Politics

House will vote to ban abortions in the U.S. after five months

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The U.S. House is poised to vote on a 20-week abortion ban on the two-year anniversary of the conviction of Philadelphia abortionist Kermit Gosnell. Gosnell, who brutally killed babies born alive as a result of botched abortions, ran a filthy facility dubbed the “House of Horrors.” During trial, witnesses said Gosnell callously joked about the children he butchered outside of the womb, snipping the necks of some with scissors and storing the bodies of others.

The vote on the Pain-Capable Unborn Child Protection Act comes five months after a GOP debacle sabotaged a vote on the anniversary of Roe v. Wade in January. The National Review reports that lawmakers have worked to reintroduce the bill for a vote on the anniversary of Gosnell’s conviction:

A core group of lawmakers — McMorris Rodgers, Representative Diane Black (R., Tenn.), Representative Trent Franks (R., Ariz.), Representative Vicky Hartzler (R., Mo.), Representative Joe Pitts (R., Penn.), and Representative Chris Smith (R., N.J.) — hammered out a compromise, in consultation with the activist groups. The new legislation modulates the reporting requirements by allowing a rape victim to seek a late-term abortion if she has sought medical treatment or counseling at least 48 hours before the procedure. . . .

On the other side of the ledger, pro-life groups were satisfied by new language stipulating that late-term abortions must be conducted in the presence of a physician who can provide medical care to any baby born alive through a botched abortion. That measure is a direct response to the case of Kermit Gosnell, the late-term-abortion doctor who was convicted of murdering three babies who were born alive. 

The bill’s co-sponsor, Tennessee Congressman Diane Black, praised the decision, calling the measure an important piece of legislation that will save preborn lives.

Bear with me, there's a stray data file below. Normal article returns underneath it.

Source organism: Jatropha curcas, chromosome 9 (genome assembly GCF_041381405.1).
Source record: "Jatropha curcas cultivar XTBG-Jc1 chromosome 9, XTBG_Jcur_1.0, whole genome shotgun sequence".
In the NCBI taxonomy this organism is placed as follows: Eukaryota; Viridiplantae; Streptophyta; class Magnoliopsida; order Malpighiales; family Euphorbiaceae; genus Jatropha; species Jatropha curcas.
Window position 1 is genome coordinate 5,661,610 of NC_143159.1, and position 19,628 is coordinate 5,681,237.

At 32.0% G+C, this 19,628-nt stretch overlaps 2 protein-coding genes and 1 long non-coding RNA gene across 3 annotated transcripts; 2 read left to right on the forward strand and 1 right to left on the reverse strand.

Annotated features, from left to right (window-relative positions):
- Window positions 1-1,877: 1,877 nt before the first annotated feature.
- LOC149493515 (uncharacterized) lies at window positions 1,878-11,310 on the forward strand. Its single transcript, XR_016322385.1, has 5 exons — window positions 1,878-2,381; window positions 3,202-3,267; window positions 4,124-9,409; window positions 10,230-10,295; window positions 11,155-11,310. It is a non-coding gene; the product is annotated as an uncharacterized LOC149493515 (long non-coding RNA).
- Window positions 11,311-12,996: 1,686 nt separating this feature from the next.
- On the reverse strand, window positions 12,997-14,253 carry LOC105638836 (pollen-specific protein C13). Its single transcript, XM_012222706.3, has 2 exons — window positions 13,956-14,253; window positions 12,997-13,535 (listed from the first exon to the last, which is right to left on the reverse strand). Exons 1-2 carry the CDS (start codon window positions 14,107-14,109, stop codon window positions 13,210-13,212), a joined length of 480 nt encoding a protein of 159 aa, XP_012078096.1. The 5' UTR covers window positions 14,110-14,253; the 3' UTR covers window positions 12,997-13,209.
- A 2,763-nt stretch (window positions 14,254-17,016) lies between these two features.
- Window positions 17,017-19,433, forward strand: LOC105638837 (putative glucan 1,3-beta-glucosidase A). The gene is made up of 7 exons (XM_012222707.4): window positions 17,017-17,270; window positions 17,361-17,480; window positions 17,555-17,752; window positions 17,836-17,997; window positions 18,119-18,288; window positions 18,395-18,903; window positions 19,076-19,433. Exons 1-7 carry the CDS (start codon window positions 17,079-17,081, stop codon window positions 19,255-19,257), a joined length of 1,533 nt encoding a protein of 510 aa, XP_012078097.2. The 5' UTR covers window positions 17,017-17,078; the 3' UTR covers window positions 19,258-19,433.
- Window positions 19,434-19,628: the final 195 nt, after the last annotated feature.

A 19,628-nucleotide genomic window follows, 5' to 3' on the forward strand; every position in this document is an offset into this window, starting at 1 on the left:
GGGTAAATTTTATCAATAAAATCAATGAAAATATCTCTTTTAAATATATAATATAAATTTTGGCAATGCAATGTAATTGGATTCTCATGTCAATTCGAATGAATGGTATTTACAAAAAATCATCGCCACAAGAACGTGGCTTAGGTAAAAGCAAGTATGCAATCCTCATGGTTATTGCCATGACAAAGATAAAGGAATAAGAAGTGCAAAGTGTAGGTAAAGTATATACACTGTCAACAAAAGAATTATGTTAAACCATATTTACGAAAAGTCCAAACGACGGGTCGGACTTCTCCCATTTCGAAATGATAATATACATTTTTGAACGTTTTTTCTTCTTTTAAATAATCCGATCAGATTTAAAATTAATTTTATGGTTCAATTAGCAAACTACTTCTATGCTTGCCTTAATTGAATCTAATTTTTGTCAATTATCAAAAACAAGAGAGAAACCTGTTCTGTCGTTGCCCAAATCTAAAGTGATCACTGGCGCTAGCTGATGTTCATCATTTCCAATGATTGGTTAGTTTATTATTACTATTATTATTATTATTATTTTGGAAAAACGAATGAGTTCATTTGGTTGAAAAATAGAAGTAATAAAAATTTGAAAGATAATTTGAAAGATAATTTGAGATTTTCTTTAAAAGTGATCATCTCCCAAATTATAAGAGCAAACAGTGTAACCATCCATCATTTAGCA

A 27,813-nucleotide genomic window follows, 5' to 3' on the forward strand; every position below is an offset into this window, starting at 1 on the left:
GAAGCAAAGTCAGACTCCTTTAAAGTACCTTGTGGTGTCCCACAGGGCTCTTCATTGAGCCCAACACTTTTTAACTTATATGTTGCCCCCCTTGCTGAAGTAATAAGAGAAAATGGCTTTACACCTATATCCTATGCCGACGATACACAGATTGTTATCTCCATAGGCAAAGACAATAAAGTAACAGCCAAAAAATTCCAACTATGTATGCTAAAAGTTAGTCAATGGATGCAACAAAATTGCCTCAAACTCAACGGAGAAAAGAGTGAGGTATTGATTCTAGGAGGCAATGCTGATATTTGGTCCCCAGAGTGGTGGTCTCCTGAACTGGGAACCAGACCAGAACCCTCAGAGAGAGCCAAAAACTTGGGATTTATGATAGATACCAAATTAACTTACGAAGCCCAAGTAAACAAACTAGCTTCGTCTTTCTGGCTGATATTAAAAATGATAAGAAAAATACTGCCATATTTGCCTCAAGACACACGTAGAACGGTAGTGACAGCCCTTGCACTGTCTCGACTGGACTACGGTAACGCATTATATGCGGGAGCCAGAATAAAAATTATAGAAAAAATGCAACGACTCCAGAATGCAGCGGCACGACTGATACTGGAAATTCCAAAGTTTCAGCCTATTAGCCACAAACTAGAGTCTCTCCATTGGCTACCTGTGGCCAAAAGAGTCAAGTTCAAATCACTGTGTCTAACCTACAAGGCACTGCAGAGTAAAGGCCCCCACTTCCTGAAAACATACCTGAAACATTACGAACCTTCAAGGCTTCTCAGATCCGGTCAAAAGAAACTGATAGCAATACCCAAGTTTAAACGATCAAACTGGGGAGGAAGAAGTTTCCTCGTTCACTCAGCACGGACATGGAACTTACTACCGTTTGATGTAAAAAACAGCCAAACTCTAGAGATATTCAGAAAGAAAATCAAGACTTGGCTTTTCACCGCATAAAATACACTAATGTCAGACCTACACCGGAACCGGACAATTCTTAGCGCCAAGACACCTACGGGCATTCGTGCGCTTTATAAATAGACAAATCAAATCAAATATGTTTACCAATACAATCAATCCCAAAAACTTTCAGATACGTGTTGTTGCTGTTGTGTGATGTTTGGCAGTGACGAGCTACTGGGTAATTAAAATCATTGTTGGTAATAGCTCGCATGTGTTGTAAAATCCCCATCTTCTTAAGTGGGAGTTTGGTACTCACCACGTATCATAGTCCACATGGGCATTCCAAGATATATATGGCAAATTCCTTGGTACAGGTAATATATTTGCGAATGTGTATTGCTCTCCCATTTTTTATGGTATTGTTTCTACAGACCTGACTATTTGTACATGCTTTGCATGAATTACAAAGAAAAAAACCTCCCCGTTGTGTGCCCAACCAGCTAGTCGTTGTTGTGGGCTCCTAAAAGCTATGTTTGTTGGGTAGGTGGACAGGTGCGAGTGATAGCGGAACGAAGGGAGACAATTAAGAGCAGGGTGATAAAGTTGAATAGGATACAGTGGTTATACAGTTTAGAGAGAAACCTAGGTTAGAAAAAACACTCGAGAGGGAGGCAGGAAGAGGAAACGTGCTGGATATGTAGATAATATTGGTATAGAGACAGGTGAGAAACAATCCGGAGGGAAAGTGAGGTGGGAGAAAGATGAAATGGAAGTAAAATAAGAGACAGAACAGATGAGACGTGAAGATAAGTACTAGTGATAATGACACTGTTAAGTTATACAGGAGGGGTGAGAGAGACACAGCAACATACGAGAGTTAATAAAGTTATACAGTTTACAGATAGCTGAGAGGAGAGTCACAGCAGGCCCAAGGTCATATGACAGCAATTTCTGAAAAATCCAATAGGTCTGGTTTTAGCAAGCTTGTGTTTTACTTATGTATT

“I am pleased that we have devised a stronger, improved bill that will ultimately save more unborn lives,” Black said. “This is a human rights issue. Science tells us that, after 20 weeks, babies can feel pain and are increasingly able to live outside the womb.”

The Pain-Capable Unborn Child Protection Act would effectively ban abortions nationwide after five months. The measure notes that there is substantive scientific research that proves preborn children in the womb feel pain at least by 20 weeks gestation.

In a testimony to the U.S. Congress, Dr. Maureen Condic noted that by 8 to 10 weeks, a preborn child is capable of reacting to painful sensory input. By 12 to 18 weeks, Condic said the child is capable of mature pain perception.

“The debate over fetal pain is not whether pain is detected by a fetus at 20 weeks —there is essentially universal agreement on this point in the scientific community,” Condic said. “Rather, the debate concerns how pain is experienced, whether the fetus has the same pain experience as a newborn or adult.”

In 2004, Dr. Kanwalijeet “Sunny” Anand, testified before Congress that a preborn child’s ability to feel pain may be even more intense than an adult.

“Mechanisms that inhibit or moderate the experience of pain do not begin to develop until 32 to 34 weeks post-fertilization,” Anand said. “Any pain the unborn child experiences before these pain inhibitors are in place is likely more intense than the pain an older infant or adult experiences when subjected to similar types of injury.”

Pro-lifers call the scheduled vote a timely decision, as two years have passed since Gosnell shocked the world for perpetrating horrific acts against children who were able to survive outside of the womb. Gosnell also performed abortions past the 24-week Pennsylvania abortion limit.

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